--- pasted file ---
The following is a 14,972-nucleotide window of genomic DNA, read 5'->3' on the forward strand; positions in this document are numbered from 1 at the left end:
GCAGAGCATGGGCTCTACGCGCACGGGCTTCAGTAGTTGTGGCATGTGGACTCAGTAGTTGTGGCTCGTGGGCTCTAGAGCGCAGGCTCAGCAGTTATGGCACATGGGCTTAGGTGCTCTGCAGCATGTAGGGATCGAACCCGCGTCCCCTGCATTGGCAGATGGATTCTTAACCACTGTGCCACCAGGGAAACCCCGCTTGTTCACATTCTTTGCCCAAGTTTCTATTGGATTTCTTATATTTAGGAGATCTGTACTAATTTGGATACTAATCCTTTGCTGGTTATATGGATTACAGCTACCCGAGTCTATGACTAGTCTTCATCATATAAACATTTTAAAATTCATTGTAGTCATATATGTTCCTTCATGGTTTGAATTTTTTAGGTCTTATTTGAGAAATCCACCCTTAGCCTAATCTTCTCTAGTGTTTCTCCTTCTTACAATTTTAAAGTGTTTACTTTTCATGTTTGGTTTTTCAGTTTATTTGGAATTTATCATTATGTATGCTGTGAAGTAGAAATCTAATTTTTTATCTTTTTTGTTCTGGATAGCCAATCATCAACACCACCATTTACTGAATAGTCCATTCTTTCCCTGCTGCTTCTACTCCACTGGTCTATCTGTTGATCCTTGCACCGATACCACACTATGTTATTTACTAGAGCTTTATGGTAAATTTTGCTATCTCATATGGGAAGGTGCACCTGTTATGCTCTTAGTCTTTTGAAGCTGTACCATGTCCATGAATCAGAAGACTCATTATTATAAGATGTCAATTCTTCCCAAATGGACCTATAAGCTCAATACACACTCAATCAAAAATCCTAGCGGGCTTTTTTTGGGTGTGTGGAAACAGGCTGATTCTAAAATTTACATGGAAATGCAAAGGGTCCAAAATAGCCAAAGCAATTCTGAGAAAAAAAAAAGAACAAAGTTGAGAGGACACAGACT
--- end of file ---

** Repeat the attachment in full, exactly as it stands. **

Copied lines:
The following is a 14,972-nucleotide window of genomic DNA, read 5'->3' on the forward strand; positions in this document are numbered from 1 at the left end:
GCAGAGCATGGGCTCTACGCGCACGGGCTTCAGTAGTTGTGGCATGTGGACTCAGTAGTTGTGGCTCGTGGGCTCTAGAGCGCAGGCTCAGCAGTTATGGCACATGGGCTTAGGTGCTCTGCAGCATGTAGGGATCGAACCCGCGTCCCCTGCATTGGCAGATGGATTCTTAACCACTGTGCCACCAGGGAAACCCCGCTTGTTCACATTCTTTGCCCAAGTTTCTATTGGATTTCTTATATTTAGGAGATCTGTACTAATTTGGATACTAATCCTTTGCTGGTTATATGGATTACAGCTACCCGAGTCTATGACTAGTCTTCATCATATAAACATTTTAAAATTCATTGTAGTCATATATGTTCCTTCATGGTTTGAATTTTTTAGGTCTTATTTGAGAAATCCACCCTTAGCCTAATCTTCTCTAGTGTTTCTCCTTCTTACAATTTTAAAGTGTTTACTTTTCATGTTTGGTTTTTCAGTTTATTTGGAATTTATCATTATGTATGCTGTGAAGTAGAAATCTAATTTTTTATCTTTTTTGTTCTGGATAGCCAATCATCAACACCACCATTTACTGAATAGTCCATTCTTTCCCTGCTGCTTCTACTCCACTGGTCTATCTGTTGATCCTTGCACCGATACCACACTATGTTATTTACTAGAGCTTTATGGTAAATTTTGCTATCTCATATGGGAAGGTGCACCTGTTATGCTCTTAGTCTTTTGAAGCTGTACCATGTCCATGAATCAGAAGACTCATTATTATAAGATGTCAATTCTTCCCAAATGGACCTATAAGCTCAATACACACTCAATCAAAAATCCTAGCGGGCTTTTTTTGGGTGTGTGGAAACAGGCTGATTCTAAAATTTACATGGAAATGCAAAGGGTCCAAAATAGCCAAAGCAATTCTGAGAAAAAAAAAAGAACAAAGTTGAGAGGACACAGACT